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7 Tips to Help Your Teen Understand Their Emotional Health

Updated: Aug 31, 2023

The teen years are an emotional roller coaster. As kids start going through puberty, their hormones kick in, and their mindset changes. Their emotions become a little more intense than they used to be, and social standing suddenly matters a lot more.

On top of that, teens feel a stronger need for independence. When they were little, and something upset them, they would likely run to you for help. Now, it might feel like pulling teeth to get them to talk to you about how they’re doing. It’s not that teens don’t need help solving their problems anymore. They want to be more independent and don’t feel comfortable running to their parents for help anymore.

Still, teens desperately need to learn how to manage their emotions, but they don’t want to ask for help. Here are some tips to help your teen understand their emotional health, even when they don’t open up like they used to.

7 Tips to help your teen understand their emotional health

1. Teach the names of emotions.

When teens start to feel new or stronger emotions, it can be really scary. Suddenly they feel different than they used to, but they can’t pinpoint why. Many teens don’t even know appropriate names for the new emotions they’re feeling, which makes the emotions even scarier.

Teach your teen some names for various emotions that can help them accurately describe what they’re feeling.

For example, are they just angry? Or do they feel betrayed?

Once they can name the feeling, it will be easier for them to address the emotion and the root of those feelings.

2. Help your teen notice what they’re feeling.

Most of us don’t like feeling negative emotions. They’re unpleasant, and we don’t want to focus on them. So, we avoid them and say that nothing is wrong.

When your teen learns to notice and name their emotions, they can decide how they want to respond to them.

3. Teach positive coping skills.

Negative emotions are a part of life. We’re all going to feel sad, angry, and disappointed from time to time.

Teach your teen how to accept and acknowledge those emotions, as well as how to cope with them in positive ways. If they know how to handle all emotions well, they are less likely to turn to numbing techniques like drinking or using drugs.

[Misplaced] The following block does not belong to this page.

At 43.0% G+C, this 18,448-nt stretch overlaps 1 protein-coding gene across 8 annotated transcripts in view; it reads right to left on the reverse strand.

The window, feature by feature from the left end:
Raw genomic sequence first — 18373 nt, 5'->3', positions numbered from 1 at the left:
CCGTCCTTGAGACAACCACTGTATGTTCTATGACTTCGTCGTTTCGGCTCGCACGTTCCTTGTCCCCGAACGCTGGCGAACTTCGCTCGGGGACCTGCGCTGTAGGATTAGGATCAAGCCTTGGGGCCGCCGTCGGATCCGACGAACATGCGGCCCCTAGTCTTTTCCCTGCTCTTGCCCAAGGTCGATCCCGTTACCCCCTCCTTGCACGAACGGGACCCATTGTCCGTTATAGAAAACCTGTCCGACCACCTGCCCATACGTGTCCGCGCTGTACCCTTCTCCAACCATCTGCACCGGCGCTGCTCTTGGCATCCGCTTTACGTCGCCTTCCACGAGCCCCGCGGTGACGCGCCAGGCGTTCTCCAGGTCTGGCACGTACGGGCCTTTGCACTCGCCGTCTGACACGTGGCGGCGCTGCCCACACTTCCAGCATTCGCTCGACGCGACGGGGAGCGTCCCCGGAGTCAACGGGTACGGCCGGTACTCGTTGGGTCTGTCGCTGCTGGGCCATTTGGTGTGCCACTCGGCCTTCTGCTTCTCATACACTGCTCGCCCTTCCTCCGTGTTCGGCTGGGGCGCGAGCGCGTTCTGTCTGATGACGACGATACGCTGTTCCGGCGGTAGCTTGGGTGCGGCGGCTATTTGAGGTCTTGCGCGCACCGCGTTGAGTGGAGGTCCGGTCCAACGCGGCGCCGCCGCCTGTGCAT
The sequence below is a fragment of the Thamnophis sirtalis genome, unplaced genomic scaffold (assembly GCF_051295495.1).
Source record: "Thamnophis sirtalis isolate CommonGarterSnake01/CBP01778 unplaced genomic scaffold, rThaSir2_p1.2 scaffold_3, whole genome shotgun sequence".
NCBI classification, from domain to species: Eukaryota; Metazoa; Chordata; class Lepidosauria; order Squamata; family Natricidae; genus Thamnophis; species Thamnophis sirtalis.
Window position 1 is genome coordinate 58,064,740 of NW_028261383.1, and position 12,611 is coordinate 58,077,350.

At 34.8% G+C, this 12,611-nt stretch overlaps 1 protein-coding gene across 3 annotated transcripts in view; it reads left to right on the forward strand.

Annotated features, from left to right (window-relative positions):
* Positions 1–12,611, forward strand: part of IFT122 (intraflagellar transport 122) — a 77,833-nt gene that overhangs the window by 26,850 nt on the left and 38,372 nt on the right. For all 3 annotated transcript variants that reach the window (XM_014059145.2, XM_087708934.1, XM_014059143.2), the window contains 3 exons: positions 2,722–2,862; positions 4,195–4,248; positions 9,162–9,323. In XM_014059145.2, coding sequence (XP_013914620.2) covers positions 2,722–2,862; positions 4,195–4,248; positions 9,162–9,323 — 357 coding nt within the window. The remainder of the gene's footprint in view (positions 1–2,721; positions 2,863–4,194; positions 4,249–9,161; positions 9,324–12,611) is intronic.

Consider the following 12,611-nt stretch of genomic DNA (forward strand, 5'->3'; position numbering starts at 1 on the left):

4. Help them notice the correlation between physical health and mental health.

Teens are notorious for having poor eating and sleeping habits. They want to stay up late having fun with their friends or playing video games, but they have to get up early for school. You want them to eat more vegetables and drink more water, but they scarf junk food and love sodas.

Help your teen notice the differences in how they feel (both physically and mentally) after eating or sleeping differently. When they’re well-rested and have been eating healthy, they might feel happier. When they’re exhausted and full of junk food, they might feel grumpier.

Help them understand their emotional health by taking control of their physical health.

5. Help them notice how they feel after hanging around different people.

Sometimes, teens don’t realize which friends lift them up and which friends bring them down.

If your teen has friends who seem to have a negative impact on them, help them notice how they feel after hanging out with those friends. Likewise, help them notice how they feel after hanging out with positive friends.

It’s important to understand how other people can affect our moods.

6. Provide a safe space for them to talk and express their feelings.

Many teens don’t want to talk to their parents because they’re afraid they’ll get in trouble. They worry that if they tell you what’s going on, you’ll get mad at them. Then they’d have to deal with the situation at hand along with an angry parent.

Your teen needs to know that it’s safe to talk to you about their feelings. Even if you disagree with your child, it’s essential that you don’t lose your cool when they open up to you and you provide a space that makes them feel heard.

7. Encourage them to talk to others.

If your teen has some positive people in their life, encourage them to talk to those people about how they’re feeling. This could include talking to close friends, coaches, teachers, or anyone who would have good advice for your teen.

While you want them to talk to you, it can help them to have someone outside of the family to share their feelings with openly.

If you are worried that your teen cannot control his emotions, he might benefit from attending a therapeutic boarding school. Some teens experience extreme mood swings that are difficult for them to manage on their own. By working with a trained therapist, teen boys can learn coping strategies to address their emotional mood swings.

Contact us today for more information about our program.

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